Age brings intolerance for immigrants, refugees as teenagers grow older

They hold conspicuously harder opinions than counterparts in other countries


25th November 2010: The immigrants are facing resistance from growing old teenagers as well. A pair of mass-participation studies released only recently shows English teenagers become increasingly intolerant of immigrants and refugees as they grow older.

The surveys have also found that they hold conspicuously harder opinions on the subject than their counterparts in other countries.

It was also found the young people are particularly more unconvinced about politicians, the media and their own abilities to influence the future, while they uphold a high level of trust in the institutions of political life.
In the first survey, the attitudes of more than 24,000 English school pupils between the ages of 11 and 18 were followed.

It found the young people "become less tolerant in practice towards equality and society" over the period of the study from 2002 to 2009. Their attitudes become less understanding towards refugees, immigrants, jail sentences and benefit payments.

The survey was carried out by the National Foundation for Education Research (NFER) charity. It also took part in the separate poll of 14-year-olds in 38 countries, 24 of them in Europe.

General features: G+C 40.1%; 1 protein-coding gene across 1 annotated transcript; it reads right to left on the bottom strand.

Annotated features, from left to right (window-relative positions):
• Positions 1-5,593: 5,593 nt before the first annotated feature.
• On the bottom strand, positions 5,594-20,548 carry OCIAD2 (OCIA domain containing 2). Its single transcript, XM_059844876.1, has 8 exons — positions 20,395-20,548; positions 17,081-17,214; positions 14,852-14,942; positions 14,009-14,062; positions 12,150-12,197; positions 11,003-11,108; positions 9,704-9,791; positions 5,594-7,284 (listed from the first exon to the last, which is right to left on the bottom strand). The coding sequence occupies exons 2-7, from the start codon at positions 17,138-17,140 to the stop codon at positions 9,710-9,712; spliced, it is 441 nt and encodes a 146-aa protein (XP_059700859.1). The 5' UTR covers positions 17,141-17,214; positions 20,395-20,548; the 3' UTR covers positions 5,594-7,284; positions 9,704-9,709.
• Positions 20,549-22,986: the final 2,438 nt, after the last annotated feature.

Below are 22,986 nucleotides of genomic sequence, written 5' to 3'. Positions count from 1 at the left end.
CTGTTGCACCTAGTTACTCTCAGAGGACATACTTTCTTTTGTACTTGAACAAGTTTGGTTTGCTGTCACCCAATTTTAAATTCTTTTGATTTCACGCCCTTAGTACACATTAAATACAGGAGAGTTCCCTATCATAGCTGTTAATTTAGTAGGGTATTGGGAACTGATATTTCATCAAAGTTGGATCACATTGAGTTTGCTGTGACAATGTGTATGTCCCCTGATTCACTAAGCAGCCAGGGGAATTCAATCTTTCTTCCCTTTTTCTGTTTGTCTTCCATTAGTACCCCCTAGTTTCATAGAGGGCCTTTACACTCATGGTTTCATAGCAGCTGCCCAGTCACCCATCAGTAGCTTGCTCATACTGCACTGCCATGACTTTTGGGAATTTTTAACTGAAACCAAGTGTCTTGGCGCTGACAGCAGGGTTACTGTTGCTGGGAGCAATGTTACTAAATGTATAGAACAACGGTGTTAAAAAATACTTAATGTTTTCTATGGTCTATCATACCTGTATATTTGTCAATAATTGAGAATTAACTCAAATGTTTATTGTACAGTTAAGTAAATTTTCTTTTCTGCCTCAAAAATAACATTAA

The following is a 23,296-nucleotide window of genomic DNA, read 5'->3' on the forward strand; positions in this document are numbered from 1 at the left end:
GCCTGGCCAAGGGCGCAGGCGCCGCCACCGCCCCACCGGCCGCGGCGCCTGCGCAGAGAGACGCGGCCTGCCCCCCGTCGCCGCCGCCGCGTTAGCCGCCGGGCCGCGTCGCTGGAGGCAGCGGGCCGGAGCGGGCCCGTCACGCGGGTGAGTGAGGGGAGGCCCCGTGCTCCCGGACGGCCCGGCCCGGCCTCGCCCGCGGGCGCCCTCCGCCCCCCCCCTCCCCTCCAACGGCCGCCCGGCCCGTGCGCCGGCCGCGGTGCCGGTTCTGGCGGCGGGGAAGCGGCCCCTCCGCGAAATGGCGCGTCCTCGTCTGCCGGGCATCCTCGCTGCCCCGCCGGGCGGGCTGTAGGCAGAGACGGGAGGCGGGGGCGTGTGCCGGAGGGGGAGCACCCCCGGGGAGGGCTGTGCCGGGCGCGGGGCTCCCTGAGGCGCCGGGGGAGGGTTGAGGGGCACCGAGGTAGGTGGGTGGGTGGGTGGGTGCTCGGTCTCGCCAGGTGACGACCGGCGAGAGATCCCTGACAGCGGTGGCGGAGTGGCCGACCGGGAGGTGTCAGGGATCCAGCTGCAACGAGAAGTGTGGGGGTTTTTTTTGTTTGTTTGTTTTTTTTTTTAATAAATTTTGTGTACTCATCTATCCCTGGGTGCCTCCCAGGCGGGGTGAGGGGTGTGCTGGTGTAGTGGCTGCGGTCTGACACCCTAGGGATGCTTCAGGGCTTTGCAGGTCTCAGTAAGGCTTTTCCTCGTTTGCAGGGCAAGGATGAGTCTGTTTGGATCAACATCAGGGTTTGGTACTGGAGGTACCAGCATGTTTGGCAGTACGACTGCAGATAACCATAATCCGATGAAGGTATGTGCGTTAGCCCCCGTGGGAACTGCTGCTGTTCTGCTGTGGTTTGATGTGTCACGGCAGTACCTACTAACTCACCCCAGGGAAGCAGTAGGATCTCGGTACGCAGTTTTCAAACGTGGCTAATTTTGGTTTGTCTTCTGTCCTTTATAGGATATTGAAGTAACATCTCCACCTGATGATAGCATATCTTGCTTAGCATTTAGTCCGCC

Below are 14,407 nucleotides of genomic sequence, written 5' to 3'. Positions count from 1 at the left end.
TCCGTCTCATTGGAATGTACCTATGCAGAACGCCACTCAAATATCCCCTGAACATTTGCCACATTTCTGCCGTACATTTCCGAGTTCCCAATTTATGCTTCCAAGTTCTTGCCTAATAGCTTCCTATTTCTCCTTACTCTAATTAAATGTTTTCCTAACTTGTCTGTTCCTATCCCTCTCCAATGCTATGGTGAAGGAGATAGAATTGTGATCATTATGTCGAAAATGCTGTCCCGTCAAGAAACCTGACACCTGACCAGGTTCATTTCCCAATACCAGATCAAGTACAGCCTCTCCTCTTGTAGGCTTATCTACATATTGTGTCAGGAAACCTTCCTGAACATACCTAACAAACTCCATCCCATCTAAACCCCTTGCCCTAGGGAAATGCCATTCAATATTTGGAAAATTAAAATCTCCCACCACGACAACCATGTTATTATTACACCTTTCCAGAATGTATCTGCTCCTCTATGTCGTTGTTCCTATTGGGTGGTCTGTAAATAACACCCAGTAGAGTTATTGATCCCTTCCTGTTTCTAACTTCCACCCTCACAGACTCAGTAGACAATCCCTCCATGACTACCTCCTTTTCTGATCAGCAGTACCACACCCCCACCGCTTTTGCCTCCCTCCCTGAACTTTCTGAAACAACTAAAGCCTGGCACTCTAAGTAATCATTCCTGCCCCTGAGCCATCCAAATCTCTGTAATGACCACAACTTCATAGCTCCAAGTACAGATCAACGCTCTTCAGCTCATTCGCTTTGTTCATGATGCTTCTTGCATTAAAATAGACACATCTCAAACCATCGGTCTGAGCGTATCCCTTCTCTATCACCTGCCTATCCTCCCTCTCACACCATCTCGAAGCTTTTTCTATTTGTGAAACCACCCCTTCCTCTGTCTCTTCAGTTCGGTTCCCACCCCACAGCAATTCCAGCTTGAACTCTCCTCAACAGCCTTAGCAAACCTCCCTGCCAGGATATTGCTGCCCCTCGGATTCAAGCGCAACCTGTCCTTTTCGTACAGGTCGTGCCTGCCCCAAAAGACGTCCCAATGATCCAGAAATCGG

Quoting the findings of the survey, The Guardian says the survey found that while pupils in England, 3,500 of whom were polled, held "broadly democratic and tolerant" attitudes, their tolerance of immigration was notably below the international average, with particular opposition towards migration from within Europe.

"It’s interesting in that we have these two studies – the longitudinal study from 11 to 18 and the snapshot at the age of 14 – and they seem to be saying similar things," said Professor David Kerr from the NFER. "They support notions of equality in gender and race in theory, but when it comes to actual immigration, they are less tolerant than young people in the other countries. It could be that we’re living in an increasingly competitive world and they are mainly worried for their own prospects."

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